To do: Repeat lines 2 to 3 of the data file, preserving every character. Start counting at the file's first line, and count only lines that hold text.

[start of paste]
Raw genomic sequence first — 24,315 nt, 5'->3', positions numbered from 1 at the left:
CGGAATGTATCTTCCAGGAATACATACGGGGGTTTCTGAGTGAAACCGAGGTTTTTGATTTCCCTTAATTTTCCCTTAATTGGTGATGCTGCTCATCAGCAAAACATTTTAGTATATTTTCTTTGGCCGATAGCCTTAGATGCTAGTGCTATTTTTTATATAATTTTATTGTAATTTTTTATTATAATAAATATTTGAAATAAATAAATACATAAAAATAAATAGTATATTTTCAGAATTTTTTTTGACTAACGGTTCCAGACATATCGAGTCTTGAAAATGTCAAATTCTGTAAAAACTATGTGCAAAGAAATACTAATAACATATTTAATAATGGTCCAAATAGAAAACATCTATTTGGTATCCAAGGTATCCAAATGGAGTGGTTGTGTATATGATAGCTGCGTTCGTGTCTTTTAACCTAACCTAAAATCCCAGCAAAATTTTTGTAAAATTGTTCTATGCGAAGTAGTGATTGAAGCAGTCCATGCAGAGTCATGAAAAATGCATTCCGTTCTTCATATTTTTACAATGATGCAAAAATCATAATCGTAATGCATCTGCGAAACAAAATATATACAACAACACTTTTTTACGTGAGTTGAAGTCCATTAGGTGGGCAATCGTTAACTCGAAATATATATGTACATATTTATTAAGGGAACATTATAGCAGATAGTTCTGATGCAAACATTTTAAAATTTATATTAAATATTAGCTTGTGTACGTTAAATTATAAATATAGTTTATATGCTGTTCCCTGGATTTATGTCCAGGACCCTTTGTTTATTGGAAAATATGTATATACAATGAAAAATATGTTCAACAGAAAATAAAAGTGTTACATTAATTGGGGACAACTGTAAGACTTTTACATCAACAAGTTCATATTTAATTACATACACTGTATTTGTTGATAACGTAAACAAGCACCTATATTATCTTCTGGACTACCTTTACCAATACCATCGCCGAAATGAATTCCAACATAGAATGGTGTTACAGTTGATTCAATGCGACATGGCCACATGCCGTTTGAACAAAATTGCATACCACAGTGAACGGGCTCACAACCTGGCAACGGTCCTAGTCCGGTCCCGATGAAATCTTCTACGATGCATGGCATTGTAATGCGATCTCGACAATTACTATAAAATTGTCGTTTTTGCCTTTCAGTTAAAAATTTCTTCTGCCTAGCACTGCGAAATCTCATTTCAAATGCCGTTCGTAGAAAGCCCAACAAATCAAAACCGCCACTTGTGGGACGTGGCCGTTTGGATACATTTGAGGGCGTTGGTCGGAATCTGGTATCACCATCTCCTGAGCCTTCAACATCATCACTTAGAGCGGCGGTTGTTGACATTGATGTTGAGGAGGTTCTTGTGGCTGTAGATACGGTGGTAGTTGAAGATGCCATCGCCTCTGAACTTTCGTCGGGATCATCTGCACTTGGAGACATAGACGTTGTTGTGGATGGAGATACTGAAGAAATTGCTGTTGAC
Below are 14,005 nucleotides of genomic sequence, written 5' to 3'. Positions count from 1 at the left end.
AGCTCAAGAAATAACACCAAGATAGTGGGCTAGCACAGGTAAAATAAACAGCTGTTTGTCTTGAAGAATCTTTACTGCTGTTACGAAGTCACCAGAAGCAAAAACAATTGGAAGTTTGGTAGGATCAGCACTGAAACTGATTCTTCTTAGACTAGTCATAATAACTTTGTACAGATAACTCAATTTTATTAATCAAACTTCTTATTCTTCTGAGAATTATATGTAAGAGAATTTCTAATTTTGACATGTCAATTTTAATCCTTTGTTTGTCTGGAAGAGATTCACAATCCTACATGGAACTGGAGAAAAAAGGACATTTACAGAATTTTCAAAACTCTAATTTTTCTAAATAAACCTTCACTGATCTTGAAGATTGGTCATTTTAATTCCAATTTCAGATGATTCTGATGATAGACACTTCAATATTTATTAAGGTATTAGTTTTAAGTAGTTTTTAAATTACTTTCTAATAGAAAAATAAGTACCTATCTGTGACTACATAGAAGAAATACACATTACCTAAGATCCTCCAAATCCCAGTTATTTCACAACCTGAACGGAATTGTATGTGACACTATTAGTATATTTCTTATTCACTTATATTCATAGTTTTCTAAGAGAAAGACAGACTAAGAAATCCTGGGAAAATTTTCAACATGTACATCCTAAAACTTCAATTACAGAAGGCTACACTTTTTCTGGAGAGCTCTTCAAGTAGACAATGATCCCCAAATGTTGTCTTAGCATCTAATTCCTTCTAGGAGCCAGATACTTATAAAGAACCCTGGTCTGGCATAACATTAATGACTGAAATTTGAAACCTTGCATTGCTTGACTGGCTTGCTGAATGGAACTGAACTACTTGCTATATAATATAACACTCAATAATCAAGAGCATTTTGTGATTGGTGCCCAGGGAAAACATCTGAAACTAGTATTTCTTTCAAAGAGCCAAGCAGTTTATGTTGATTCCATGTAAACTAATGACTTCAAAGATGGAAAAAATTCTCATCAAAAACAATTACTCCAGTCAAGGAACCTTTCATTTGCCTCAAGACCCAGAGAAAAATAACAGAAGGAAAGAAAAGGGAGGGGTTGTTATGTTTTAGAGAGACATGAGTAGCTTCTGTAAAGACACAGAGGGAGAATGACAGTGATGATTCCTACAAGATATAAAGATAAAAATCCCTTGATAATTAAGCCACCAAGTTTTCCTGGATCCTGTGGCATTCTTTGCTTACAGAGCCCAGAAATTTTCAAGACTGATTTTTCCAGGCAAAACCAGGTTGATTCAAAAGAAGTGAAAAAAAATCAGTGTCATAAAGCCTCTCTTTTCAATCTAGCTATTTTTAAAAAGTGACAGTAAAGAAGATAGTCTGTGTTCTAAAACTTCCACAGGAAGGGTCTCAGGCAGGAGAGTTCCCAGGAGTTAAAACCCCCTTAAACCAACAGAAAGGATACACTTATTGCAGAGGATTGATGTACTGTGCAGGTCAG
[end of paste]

CGGAATGTATCTTCCAGGAATACATACGGGGGTTTCTGAGTGAAACCGAGGTTTTTGATTTCCCTTAATTTTCCCTTAATTGGTGATGCTGCTCATCAGCAAAACATTTTAGTATATTTTCTTTGGCCGATAGCCTTAGATGCTAGTGCTATTTTTTATATAATTTTATTGTAATTTTTTATTATAATAAATATTTGAAATAAATAAATACATAAAAATAAATAGTATATTTTCAGAATTTTTTTTGACTAACGGTTCCAGACATATCGAGTCTTGAAAATGTCAAATTCTGTAAAAACTATGTGCAAAGAAATACTAATAACATATTTAATAATGGTCCAAATAGAAAACATCTATTTGGTATCCAAGGTATCCAAATGGAGTGGTTGTGTATATGATAGCTGCGTTCGTGTCTTTTAACCTAACCTAAAATCCCAGCAAAATTTTTGTAAAATTGTTCTATGCGAAGTAGTGATTGAAGCAGTCCATGCAGAGTCATGAAAAATGCATTCCGTTCTTCATATTTTTACAATGATGCAAAAATCATAATCGTAATGCATCTGCGAAACAAAATATATACAACAACACTTTTTTACGTGAGTTGAAGTCCATTAGGTGGGCAATCGTTAACTCGAAATATATATGTACATATTTATTAAGGGAACATTATAGCAGATAGTTCTGATGCAAACATTTTAAAATTTATATTAAATATTAGCTTGTGTACGTTAAATTATAAATATAGTTTATATGCTGTTCCCTGGATTTATGTCCAGGACCCTTTGTTTATTGGAAAATATGTATATACAATGAAAAATATGTTCAACAGAAAATAAAAGTGTTACATTAATTGGGGACAACTGTAAGACTTTTACATCAACAAGTTCATATTTAATTACATACACTGTATTTGTTGATAACGTAAACAAGCACCTATATTATCTTCTGGACTACCTTTACCAATACCATCGCCGAAATGAATTCCAACATAGAATGGTGTTACAGTTGATTCAATGCGACATGGCCACATGCCGTTTGAACAAAATTGCATACCACAGTGAACGGGCTCACAACCTGGCAACGGTCCTAGTCCGGTCCCGATGAAATCTTCTACGATGCATGGCATTGTAATGCGATCTCGACAATTACTATAAAATTGTCGTTTTTGCCTTTCAGTTAAAAATTTCTTCTGCCTAGCACTGCGAAATCTCATTTCAAATGCCGTTCGTAGAAAGCCCAACAAATCAAAACCGCCACTTGTGGGACGTGGCCGTTTGGATACATTTGAGGGCGTTGGTCGGAATCTGGTATCACCATCTCCTGAGCCTTCAACATCATCACTTAGAGCGGCGGTTGTTGACATTGATGTTGAGGAGGTTCTTGTGGCTGTAGATACGGTGGTAGTTGAAGATGCCATCGCCTCTGAACTTTCGTCGGGATCATCTGCACTTGGAGACATAGACGTTGTTGTGGATGGAGATACTGAAGAAATTGCTGTTGAC
Below are 14,005 nucleotides of genomic sequence, written 5' to 3'. Positions count from 1 at the left end.